Up to two per cent of UK fathers may be the victims of paternity fraud after being tricked into raising another man’s biological child, according to new DNA research from Dr Maarten Larmuseau, a researcher in KU Leuven University’s laboratory of Biodiversity.
While the figure derived, which equates to 1 in 50 British fathers, may seem high, the study actually suggests UK men should breathe a sigh of relief: researchers expected the rate to be almost five times higher.
The study, said that this expectation was born from the high incidence of female infidelity in humans (estimated to be 5–27% for people younger than 30-years old).
“Media and popular scientific literature often claim that many alleged fathers are being cuckolded into raising children who biologically are not their own,” Dr Larmuseau writes in the study, which looked back at extra-pair paternity (EPP) over recent decades.
“Surprisingly, the estimated rates within human populations are quite low,” Larmuseau continues, “- around one or two per cent.”
Larmuseau and his research team were initially surprised at the lack of hard evidence for EPP, and believed that existing scientific studies – some of which claimed that as high as 10% of fathers were the victims of paternity fraud – were overestimating the issue.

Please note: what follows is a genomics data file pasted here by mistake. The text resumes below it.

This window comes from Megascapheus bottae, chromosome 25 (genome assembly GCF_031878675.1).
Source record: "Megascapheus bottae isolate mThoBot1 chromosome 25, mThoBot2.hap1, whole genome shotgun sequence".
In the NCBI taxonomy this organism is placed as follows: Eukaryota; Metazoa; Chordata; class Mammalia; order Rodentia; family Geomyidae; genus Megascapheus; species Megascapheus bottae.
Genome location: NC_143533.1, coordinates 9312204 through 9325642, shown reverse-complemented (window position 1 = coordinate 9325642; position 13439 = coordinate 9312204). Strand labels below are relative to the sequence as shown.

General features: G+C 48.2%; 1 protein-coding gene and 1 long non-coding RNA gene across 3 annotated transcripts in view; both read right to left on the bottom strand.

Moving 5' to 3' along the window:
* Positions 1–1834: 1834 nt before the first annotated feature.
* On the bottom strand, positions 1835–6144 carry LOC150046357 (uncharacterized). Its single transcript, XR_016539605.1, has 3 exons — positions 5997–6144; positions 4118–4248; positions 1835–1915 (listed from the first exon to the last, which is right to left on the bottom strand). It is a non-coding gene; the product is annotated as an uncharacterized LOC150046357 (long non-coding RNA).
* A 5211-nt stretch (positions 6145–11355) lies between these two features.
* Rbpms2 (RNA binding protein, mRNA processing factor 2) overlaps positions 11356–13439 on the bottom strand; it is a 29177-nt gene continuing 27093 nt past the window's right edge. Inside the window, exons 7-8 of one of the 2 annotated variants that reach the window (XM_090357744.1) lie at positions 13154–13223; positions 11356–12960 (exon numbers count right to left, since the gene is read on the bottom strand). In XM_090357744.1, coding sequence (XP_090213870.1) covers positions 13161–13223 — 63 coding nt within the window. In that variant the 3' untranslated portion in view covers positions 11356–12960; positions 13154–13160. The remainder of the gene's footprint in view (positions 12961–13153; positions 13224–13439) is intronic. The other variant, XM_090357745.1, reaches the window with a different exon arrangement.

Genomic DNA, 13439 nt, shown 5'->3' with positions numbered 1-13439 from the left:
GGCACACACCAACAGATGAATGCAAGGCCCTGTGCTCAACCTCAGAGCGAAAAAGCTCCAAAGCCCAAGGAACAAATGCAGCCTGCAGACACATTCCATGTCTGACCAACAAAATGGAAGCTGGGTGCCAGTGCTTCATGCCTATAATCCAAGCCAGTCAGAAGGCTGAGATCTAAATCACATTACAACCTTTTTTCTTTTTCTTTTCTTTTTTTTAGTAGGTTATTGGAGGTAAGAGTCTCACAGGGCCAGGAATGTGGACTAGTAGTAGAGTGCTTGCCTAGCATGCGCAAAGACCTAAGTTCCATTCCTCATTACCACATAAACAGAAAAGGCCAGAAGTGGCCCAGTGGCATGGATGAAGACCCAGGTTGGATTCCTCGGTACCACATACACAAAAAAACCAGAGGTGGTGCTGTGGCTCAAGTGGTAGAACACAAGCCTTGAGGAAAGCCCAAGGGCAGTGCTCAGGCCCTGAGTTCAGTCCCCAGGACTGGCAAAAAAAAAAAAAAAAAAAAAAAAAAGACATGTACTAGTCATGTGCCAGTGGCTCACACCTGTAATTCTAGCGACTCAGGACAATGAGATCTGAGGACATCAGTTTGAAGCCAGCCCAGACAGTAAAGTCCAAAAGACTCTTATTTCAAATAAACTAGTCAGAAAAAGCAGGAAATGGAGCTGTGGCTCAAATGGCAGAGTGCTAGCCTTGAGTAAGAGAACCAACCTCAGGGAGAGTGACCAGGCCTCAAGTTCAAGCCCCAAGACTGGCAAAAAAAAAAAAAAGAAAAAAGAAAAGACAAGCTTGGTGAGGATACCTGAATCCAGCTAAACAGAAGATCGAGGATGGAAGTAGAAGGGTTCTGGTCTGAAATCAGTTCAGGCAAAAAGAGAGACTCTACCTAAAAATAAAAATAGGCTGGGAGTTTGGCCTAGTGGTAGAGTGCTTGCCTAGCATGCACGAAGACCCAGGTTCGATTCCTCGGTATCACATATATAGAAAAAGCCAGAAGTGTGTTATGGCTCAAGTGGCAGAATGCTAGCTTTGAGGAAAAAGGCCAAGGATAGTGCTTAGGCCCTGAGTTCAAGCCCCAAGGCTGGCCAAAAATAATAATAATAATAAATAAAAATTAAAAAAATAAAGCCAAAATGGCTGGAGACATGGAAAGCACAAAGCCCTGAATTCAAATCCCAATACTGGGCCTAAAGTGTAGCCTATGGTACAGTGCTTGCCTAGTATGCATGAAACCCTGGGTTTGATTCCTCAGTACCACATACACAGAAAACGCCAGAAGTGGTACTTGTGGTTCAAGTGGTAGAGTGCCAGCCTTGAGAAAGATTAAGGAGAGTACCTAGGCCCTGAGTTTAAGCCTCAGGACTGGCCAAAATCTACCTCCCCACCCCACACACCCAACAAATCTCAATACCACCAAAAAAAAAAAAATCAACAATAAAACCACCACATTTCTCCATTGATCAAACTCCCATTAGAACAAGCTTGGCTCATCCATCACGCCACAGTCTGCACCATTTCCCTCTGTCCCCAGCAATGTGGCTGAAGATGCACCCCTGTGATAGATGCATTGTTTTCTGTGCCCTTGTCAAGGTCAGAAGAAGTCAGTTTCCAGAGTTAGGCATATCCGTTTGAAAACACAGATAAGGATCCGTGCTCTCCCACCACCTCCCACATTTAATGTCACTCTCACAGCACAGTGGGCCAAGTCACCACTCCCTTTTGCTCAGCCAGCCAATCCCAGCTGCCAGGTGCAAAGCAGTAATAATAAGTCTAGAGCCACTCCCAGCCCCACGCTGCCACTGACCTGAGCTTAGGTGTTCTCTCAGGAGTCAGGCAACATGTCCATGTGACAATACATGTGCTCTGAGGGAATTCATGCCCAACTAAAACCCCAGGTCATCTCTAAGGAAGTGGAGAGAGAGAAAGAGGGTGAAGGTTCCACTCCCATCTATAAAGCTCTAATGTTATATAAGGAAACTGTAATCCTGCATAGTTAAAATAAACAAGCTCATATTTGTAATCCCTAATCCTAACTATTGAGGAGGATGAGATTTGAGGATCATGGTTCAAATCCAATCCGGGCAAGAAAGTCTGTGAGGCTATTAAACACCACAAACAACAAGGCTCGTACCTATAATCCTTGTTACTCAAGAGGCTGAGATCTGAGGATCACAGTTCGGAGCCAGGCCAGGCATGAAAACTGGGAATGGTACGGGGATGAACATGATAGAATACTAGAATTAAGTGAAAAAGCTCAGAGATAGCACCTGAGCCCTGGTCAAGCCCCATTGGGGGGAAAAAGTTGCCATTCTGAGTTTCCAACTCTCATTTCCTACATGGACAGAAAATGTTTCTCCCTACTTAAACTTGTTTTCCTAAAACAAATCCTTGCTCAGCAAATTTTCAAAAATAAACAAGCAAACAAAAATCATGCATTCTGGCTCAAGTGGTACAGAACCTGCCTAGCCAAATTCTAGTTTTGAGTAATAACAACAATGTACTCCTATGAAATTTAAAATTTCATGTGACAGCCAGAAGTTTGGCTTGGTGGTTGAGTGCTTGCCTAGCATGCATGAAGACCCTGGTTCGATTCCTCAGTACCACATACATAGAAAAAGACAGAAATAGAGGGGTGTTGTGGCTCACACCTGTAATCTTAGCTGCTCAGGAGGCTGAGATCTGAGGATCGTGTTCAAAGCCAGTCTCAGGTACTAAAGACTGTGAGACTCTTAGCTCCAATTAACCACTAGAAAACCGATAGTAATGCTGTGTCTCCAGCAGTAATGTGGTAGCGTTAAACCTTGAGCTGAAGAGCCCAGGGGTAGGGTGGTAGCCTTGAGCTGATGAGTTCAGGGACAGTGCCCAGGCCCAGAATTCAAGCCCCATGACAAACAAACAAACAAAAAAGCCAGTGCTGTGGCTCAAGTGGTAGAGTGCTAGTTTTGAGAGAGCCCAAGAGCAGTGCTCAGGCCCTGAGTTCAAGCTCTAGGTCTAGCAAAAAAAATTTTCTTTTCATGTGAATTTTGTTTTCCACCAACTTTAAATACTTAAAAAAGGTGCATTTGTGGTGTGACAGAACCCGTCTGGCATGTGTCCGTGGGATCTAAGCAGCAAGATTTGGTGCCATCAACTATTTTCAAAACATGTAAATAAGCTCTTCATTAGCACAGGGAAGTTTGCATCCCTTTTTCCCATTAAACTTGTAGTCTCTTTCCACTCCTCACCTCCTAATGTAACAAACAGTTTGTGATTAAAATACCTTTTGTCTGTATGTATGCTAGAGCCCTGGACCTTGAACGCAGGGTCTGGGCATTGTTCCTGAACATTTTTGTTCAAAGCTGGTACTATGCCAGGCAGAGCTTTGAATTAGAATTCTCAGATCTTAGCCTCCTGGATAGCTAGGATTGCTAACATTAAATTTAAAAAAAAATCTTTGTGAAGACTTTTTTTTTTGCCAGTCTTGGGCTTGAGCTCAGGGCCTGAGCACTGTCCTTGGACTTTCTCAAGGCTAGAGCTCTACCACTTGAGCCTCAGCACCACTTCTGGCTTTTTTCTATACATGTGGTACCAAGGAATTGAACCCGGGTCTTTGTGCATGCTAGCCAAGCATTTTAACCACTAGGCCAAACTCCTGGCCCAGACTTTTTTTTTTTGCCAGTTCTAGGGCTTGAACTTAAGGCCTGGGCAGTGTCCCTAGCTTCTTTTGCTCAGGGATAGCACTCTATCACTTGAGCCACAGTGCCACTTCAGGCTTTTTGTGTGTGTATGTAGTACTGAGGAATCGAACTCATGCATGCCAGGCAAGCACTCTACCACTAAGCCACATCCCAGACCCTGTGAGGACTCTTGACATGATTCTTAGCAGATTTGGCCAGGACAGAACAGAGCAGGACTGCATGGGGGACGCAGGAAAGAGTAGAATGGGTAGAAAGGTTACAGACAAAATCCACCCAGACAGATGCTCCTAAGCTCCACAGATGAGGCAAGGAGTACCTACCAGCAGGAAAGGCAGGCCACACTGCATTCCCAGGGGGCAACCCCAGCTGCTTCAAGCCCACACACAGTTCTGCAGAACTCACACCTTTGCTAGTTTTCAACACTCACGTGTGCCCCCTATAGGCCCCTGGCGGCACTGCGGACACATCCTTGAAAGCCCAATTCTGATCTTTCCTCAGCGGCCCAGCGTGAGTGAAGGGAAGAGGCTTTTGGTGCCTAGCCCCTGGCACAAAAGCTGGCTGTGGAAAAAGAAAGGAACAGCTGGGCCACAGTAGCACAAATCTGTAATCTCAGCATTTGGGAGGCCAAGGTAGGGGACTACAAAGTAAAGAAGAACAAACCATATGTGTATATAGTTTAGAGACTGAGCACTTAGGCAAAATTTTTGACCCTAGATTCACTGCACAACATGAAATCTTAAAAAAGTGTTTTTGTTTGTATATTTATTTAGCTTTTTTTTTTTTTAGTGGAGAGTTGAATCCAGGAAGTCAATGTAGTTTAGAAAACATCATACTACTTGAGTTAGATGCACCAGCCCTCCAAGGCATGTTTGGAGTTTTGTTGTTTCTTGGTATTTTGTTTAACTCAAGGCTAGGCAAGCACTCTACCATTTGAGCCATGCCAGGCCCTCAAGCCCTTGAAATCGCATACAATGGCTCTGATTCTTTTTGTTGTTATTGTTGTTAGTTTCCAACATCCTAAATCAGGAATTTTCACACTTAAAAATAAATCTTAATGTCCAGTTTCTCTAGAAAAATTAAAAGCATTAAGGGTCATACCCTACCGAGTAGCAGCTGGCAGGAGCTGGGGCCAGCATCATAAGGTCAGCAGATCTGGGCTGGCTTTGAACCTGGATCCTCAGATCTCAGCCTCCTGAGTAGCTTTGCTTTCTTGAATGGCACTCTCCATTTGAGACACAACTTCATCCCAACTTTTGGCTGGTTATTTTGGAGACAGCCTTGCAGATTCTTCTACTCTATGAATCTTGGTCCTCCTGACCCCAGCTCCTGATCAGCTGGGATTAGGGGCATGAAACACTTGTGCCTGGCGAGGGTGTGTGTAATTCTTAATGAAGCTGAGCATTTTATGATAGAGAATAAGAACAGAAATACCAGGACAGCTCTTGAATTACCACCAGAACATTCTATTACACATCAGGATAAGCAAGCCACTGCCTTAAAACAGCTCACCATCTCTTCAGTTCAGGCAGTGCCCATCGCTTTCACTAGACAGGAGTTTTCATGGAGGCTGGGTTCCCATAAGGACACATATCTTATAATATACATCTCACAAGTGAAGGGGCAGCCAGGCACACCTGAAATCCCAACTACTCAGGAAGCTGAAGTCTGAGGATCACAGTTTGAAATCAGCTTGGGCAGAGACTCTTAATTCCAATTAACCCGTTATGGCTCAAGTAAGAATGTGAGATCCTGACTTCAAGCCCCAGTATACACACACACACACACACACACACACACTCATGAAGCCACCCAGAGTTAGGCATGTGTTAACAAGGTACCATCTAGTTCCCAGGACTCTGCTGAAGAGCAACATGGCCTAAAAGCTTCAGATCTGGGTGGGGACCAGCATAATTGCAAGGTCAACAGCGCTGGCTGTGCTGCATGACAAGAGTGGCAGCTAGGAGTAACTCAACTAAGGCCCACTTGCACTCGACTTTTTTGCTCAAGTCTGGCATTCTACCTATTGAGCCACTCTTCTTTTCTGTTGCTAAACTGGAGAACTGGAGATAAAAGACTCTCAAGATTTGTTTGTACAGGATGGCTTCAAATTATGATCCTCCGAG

“Reliable data on contemporary populations, that have become available over the last decade mainly as supplementary results of medical studies, don’t support the notion that 1 in 10 people don’t know who their ‘real’ fathers are,” says Dr Larmuseau.
He goes on to say, “By combining genetics and in-depth genealogies, it’s now even possible to look back at the EPP rates in the historical past. Those data suggest that the rates of EPP haven’t changed much over time.”
The study concludes that a possible reason the incidence of paternity fraud is so low is because any potential advantage of cheating in order to have children who are perhaps more genetically gifted is offset for the majority of women by the potential costs – e.g. spousal aggression, divorce, or reduced paternal investment by the social partner and his relatives.
AlphaBiolabs who specialise in DNA paternity testing have seen a marked increase in paternity testing every year for the past five years. It is not just the number of tests being processed, but the high rate of negative results.